Queenstown Lakes council slaps 144 businesses with pink sticker warning
Almost 150 Queenstown businesses have been slapped with a pink sticker for breaching council advertising rules.
In September the Queenstown Lakes District Council decided all non-compliant signs clogging footpaths in the downtown area would have a sticker plastered on their sign if they were found to be in breach of an amendment to the district plan.
The amendment states signs of no more than one square-metre can be placed outside shops and businesses and only on private property, meaning several buildings right on the boundary or situated above ground level, cannot use the signs.
Council spokeswoman Michele Poole said 20 businesses had not taken heed of the pink sticker final warning and had been issued a $300 fine.
* Queenstown stores to be slapped with pink sticker for non-compliant advertising
* Queenstown boutique Goddess closes as rent rises push businesses out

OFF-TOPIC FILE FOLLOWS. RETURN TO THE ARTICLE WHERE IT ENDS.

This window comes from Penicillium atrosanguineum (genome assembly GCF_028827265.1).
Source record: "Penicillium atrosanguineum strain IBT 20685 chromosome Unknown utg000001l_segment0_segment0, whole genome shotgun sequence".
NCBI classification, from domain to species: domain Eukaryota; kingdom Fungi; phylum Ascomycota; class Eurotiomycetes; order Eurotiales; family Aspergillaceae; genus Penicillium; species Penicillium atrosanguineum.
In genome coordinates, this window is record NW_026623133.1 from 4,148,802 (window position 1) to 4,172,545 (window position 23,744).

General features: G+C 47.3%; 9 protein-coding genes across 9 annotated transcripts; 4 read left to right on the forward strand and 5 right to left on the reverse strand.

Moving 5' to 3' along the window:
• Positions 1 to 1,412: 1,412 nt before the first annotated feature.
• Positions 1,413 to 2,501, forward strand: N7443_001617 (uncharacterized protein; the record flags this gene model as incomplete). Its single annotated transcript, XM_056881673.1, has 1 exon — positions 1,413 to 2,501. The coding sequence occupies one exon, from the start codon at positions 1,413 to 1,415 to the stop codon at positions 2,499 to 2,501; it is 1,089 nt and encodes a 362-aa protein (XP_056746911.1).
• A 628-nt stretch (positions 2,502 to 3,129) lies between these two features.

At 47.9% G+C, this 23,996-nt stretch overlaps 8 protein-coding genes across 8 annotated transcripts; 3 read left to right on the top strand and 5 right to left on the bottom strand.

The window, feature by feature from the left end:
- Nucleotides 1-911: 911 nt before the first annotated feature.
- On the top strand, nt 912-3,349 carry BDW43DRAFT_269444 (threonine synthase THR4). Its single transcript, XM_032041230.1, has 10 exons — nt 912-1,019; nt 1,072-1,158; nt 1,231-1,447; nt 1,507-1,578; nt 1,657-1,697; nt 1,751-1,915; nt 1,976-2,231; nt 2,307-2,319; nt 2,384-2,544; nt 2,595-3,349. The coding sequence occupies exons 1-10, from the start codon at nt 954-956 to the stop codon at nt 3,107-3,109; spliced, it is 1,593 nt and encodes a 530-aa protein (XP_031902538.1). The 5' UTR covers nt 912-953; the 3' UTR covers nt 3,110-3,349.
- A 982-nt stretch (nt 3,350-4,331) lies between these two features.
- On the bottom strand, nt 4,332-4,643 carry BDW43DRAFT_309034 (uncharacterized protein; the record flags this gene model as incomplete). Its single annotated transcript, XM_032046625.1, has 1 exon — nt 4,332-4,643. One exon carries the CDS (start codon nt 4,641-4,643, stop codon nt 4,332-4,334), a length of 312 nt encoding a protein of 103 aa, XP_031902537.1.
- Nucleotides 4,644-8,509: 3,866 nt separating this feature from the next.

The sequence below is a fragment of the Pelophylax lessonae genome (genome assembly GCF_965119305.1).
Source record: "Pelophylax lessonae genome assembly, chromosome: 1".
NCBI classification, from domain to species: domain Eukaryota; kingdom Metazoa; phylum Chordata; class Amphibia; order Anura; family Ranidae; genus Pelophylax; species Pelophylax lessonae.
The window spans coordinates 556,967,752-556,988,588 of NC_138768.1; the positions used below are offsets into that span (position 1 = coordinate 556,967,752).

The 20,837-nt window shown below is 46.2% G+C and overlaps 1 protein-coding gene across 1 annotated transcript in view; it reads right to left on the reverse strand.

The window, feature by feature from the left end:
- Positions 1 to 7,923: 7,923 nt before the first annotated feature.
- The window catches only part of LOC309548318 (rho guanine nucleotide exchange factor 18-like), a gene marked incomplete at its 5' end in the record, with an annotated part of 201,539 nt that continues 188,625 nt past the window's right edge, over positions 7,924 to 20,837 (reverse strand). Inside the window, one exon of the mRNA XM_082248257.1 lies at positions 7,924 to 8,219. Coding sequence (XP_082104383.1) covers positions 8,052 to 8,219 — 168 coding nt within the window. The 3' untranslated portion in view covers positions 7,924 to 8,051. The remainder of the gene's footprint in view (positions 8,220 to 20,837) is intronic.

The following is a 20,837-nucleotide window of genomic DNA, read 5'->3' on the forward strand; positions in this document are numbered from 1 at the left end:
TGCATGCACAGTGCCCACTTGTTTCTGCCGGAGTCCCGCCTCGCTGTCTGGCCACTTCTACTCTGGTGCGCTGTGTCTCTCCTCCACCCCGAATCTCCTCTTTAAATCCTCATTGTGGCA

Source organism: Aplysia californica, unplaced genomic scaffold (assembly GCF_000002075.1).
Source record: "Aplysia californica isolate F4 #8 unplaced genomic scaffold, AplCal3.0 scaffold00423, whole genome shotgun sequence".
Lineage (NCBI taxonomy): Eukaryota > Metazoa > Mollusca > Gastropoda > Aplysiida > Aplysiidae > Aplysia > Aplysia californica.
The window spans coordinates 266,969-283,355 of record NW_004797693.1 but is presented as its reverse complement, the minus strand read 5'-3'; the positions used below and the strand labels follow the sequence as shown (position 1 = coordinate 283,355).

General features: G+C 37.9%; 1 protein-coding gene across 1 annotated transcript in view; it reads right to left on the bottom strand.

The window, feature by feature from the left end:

* Frankton development gets Queenstown council OK, workers to live on site
* Impact on native kiwi blocks $60 million Queenstown gondola expansion plans
* Queenstown zoo gets OK for 10 more years
* Management of Queenstown trails now with QLDC
"So far we have put out 144 pink stickers on non-compliant signs and sandwich boards. Our staff have noticed more compliance since the pink stickers came into use," she said.
Downtown QT general manager Steve Wilde - who acts on behalf of over 200 Queenstown business members - said despite members being split "50-50" on the issue, no-one had complained about it to him since warnings and fines had been enforced.
"I'm assuming that's because they are just sucking it up and getting on with it."
Wilde said the sandwich board signs were a trip hazard, ugly and not a good look for the resort but sympathised with businesses situated above ground level.
"That [first floor businesses and advertising] is a discussion we will have this year. We do support where the council's going."
Council regulatory manager Lee Webster said last year they had been talking to businesses about the sign changes and pink stickers were the "final educational tool" before fines were handed out, .
The intention was to ensure footpaths were kept clear for pedestrians, reduce visual clutter and take a consistent approach to enforcing signage rules, he said.